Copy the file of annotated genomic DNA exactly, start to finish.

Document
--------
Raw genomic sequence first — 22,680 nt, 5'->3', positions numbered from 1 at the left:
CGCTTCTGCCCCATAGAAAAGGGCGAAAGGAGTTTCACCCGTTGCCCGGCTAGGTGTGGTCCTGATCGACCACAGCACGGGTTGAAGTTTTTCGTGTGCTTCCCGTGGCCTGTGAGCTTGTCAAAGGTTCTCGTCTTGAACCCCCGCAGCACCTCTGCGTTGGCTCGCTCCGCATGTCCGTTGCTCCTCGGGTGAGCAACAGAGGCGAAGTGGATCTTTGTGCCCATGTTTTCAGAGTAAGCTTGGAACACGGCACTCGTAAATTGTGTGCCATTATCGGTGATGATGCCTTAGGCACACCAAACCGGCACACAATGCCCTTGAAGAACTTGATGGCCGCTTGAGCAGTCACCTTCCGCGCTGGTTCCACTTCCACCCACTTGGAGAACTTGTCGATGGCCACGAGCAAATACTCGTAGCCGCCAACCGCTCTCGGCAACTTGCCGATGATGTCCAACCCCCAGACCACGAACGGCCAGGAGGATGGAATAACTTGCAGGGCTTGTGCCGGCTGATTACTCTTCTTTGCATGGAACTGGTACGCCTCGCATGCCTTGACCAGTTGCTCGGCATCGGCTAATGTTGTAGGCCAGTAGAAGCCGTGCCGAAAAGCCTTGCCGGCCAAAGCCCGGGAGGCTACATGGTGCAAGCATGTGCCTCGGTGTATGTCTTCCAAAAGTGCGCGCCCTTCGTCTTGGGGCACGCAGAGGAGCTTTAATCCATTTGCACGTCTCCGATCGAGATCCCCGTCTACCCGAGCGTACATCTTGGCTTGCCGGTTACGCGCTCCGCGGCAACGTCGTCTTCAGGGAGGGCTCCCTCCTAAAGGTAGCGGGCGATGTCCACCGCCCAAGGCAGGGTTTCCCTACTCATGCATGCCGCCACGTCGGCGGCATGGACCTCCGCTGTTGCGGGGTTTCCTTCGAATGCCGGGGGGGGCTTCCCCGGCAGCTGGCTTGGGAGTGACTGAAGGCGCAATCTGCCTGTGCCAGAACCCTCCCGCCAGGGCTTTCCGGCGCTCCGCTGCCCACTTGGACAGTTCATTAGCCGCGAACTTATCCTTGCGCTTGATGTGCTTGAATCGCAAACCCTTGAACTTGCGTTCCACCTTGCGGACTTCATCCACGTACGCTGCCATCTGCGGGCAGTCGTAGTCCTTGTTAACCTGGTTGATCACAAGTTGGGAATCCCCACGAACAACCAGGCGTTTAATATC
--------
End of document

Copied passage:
Raw genomic sequence first — 22,680 nt, 5'->3', positions numbered from 1 at the left:
CGCTTCTGCCCCATAGAAAAGGGCGAAAGGAGTTTCACCCGTTGCCCGGCTAGGTGTGGTCCTGATCGACCACAGCACGGGTTGAAGTTTTTCGTGTGCTTCCCGTGGCCTGTGAGCTTGTCAAAGGTTCTCGTCTTGAACCCCCGCAGCACCTCTGCGTTGGCTCGCTCCGCATGTCCGTTGCTCCTCGGGTGAGCAACAGAGGCGAAGTGGATCTTTGTGCCCATGTTTTCAGAGTAAGCTTGGAACACGGCACTCGTAAATTGTGTGCCATTATCGGTGATGATGCCTTAGGCACACCAAACCGGCACACAATGCCCTTGAAGAACTTGATGGCCGCTTGAGCAGTCACCTTCCGCGCTGGTTCCACTTCCACCCACTTGGAGAACTTGTCGATGGCCACGAGCAAATACTCGTAGCCGCCAACCGCTCTCGGCAACTTGCCGATGATGTCCAACCCCCAGACCACGAACGGCCAGGAGGATGGAATAACTTGCAGGGCTTGTGCCGGCTGATTACTCTTCTTTGCATGGAACTGGTACGCCTCGCATGCCTTGACCAGTTGCTCGGCATCGGCTAATGTTGTAGGCCAGTAGAAGCCGTGCCGAAAAGCCTTGCCGGCCAAAGCCCGGGAGGCTACATGGTGCAAGCATGTGCCTCGGTGTATGTCTTCCAAAAGTGCGCGCCCTTCGTCTTGGGGCACGCAGAGGAGCTTTAATCCATTTGCACGTCTCCGATCGAGATCCCCGTCTACCCGAGCGTACATCTTGGCTTGCCGGTTACGCGCTCCGCGGCAACGTCGTCTTCAGGGAGGGCTCCCTCCTAAAGGTAGCGGGCGATGTCCACCGCCCAAGGCAGGGTTTCCCTACTCATGCATGCCGCCACGTCGGCGGCATGGACCTCCGCTGTTGCGGGGTTTCCTTCGAATGCCGGGGGGGGCTTCCCCGGCAGCTGGCTTGGGAGTGACTGAAGGCGCAATCTGCCTGTGCCAGAACCCTCCCGCCAGGGCTTTCCGGCGCTCCGCTGCCCACTTGGACAGTTCATTAGCCGCGAACTTATCCTTGCGCTTGATGTGCTTGAATCGCAAACCCTTGAACTTGCGTTCCACCTTGCGGACTTCATCCACGTACGCTGCCATCTGCGGGCAGTCGTAGTCCTTGTTAACCTGGTTGATCACAAGTTGGGAATCCCCACGAACAACCAGGCGTTTAATATC